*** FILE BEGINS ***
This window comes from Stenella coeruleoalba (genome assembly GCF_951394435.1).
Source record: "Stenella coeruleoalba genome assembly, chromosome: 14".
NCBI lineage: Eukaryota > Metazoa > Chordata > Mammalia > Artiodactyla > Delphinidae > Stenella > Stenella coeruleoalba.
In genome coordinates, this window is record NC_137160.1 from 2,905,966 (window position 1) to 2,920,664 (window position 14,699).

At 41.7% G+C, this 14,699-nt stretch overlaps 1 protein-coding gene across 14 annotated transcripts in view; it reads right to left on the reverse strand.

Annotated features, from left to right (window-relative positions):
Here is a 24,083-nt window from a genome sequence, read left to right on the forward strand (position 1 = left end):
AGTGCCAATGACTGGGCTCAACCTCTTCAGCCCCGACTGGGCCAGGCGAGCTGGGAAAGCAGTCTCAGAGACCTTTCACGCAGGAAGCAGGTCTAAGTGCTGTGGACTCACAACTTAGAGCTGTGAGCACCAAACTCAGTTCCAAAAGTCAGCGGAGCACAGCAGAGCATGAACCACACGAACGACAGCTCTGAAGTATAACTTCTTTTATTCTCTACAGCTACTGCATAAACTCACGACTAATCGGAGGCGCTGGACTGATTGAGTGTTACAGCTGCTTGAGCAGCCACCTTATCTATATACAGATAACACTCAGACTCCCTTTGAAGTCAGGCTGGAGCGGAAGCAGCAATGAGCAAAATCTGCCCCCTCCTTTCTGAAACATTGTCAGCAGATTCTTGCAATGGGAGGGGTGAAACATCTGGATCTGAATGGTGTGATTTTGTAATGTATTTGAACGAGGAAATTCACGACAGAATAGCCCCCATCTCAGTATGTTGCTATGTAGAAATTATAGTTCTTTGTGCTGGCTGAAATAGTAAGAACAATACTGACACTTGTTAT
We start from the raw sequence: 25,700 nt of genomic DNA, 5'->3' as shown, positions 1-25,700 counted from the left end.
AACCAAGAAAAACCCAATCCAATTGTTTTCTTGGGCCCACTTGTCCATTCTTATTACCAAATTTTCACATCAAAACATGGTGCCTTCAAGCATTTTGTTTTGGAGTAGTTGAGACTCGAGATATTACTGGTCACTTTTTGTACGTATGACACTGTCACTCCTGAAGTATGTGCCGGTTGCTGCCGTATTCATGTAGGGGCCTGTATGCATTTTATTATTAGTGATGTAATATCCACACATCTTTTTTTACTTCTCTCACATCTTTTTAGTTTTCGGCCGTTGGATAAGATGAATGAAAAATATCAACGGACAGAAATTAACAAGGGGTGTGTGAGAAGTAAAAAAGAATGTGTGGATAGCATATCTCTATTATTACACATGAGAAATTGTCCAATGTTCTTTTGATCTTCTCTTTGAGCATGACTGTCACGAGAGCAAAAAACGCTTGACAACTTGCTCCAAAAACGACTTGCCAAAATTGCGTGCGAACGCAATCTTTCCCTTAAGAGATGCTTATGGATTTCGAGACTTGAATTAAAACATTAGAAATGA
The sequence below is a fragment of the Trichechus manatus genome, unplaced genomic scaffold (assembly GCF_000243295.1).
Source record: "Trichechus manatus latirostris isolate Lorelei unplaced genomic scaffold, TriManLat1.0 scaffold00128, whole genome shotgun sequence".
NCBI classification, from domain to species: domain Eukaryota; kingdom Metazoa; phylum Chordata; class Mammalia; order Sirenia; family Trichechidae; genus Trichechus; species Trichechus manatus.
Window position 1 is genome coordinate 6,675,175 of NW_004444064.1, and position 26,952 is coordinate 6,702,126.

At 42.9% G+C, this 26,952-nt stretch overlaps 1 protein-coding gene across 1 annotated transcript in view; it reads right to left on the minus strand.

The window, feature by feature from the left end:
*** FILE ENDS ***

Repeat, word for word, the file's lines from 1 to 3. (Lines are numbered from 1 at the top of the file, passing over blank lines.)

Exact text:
This window comes from Stenella coeruleoalba (genome assembly GCF_951394435.1).
Source record: "Stenella coeruleoalba genome assembly, chromosome: 14".
NCBI lineage: Eukaryota > Metazoa > Chordata > Mammalia > Artiodactyla > Delphinidae > Stenella > Stenella coeruleoalba.